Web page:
For the first time in 50 years, the authorities in Burma have indicated that ordinary Burmese will be allowed to participate in ceremonies marking Martyrs’ Day, the anniversary of the assassination of independence leader Aung San and members of his cabinet on July 19, 1947.
In a sign of the shift, an article in the state-run Myanmar Ahlin newspaper announced on Wednesday that the Martyrs’ Monument in Meiktila, Mandalay Division, will be open next Thursday to members of the public who wish to lay wreaths in memory of the fallen national heroes.
The article also said that the site has undergone renovations, noting that it has been neglected for the past five decades. While it doesn’t say why this has been the case, the period of neglect coincides with Burma’s half-century of military rule that began with a coup by former dictator Gen Ne Win in 1962.
Prior to the army’s takeover, public participation in Martyrs’ Day ceremonies was the norm. Under Ne Win and his successors, however, ordinary citizens were barred from attending official events, although low-key private ceremonies were common in many parts of the country.
As is often the case in Burma, there has been no official announcement of plans to permit public events, but many groups in the country say they expect to be allowed to openly commemorate the occasion this year.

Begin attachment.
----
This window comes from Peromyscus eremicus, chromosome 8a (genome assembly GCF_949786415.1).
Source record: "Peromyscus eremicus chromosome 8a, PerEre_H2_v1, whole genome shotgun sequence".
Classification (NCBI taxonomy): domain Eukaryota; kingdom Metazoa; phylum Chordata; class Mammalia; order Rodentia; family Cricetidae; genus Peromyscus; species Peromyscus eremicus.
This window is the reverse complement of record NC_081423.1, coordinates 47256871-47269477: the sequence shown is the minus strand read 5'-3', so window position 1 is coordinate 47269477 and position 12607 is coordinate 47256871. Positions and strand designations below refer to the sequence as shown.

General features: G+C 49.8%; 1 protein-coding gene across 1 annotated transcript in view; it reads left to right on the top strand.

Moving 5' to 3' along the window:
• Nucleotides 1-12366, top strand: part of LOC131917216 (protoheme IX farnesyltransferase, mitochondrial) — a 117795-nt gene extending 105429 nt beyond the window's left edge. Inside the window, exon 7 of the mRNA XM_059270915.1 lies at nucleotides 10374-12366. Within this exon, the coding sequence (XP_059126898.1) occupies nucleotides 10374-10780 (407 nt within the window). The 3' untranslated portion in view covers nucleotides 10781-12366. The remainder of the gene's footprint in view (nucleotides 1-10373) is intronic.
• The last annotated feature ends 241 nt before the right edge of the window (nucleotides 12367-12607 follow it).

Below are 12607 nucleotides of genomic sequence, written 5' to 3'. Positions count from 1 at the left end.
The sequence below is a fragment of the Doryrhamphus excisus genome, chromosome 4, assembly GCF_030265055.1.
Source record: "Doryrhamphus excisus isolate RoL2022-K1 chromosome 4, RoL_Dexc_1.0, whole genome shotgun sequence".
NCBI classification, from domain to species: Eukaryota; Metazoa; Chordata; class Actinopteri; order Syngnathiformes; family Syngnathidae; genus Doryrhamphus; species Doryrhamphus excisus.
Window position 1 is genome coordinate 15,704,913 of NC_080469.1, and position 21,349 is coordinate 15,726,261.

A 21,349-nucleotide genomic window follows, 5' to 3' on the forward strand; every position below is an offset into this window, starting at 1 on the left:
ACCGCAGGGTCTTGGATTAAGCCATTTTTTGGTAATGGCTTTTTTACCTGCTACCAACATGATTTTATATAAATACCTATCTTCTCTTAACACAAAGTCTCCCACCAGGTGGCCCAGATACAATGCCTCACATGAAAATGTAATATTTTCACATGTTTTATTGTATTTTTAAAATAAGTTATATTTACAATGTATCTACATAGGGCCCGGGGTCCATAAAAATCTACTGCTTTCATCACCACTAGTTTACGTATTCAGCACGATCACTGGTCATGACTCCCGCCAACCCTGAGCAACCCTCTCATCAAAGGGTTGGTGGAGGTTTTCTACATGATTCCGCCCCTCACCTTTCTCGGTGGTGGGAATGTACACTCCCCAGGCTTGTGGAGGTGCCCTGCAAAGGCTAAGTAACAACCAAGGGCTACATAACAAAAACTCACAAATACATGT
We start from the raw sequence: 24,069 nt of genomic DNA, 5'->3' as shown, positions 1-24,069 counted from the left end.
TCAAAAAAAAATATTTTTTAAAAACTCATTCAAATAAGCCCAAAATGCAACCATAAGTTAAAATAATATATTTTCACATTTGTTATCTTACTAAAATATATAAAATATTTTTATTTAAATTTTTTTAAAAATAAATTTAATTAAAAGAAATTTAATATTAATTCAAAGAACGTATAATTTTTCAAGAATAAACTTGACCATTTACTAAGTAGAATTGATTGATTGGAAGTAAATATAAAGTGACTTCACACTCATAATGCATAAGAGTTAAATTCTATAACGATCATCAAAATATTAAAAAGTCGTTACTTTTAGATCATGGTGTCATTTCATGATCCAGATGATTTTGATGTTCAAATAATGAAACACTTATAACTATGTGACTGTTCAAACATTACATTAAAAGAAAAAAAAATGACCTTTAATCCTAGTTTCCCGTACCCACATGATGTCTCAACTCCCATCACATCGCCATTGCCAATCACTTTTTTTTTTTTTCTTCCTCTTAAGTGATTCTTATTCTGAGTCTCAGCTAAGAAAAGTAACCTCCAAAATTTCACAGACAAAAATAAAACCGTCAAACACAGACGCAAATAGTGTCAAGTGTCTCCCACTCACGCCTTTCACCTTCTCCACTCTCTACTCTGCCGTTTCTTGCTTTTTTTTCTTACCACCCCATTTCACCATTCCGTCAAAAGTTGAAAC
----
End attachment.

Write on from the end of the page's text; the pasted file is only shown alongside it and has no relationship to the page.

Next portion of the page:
“We are planning to march to the Martyrs’ Mausoleum to lay wreaths for our national heroes,” said Mandalay resident Ko Ko Lay.
Even activists who were recently detained for planning events to mark another anniversary—Ne Win’s deadly crackdown on Rangoon University students on July 7, 1962, and the subsequent dynamiting of the Student Union building—believe they will be able to go ahead with plans to commemorate Martyrs’ Day.
“I think we can celebrate Martyrs’ Day with fewer restrictions than other events such as the 7th of July because it is an official day in Burma,” said Phyo Phyo Aung, the general secretary of the All Burma Federation of Student Unions’ organizing committee, who was taken into custody on July 6 and detained for 23 hours.
However, there were news reports on Wednesday that members of the opposition National League for Democracy (NLD) in Pegu were denied permission to hold a Martyrs’ Day ceremony just days after Burma’s Parliament passed a law guaranteeing the right to protest and hold public gatherings. Under the law, organizers must seek permission from local authorities and police five days in advance of the planned event.
This hasn’t, however, deterred others from planning events of their own.
“I don’t think we need to ask permission,” said Myint Maung, an NLD member in southern Burma’s Kawthaung Township. “We will go and lay wreaths in front of the statute of Gen Aung San in Kawthaung as we did in the past.”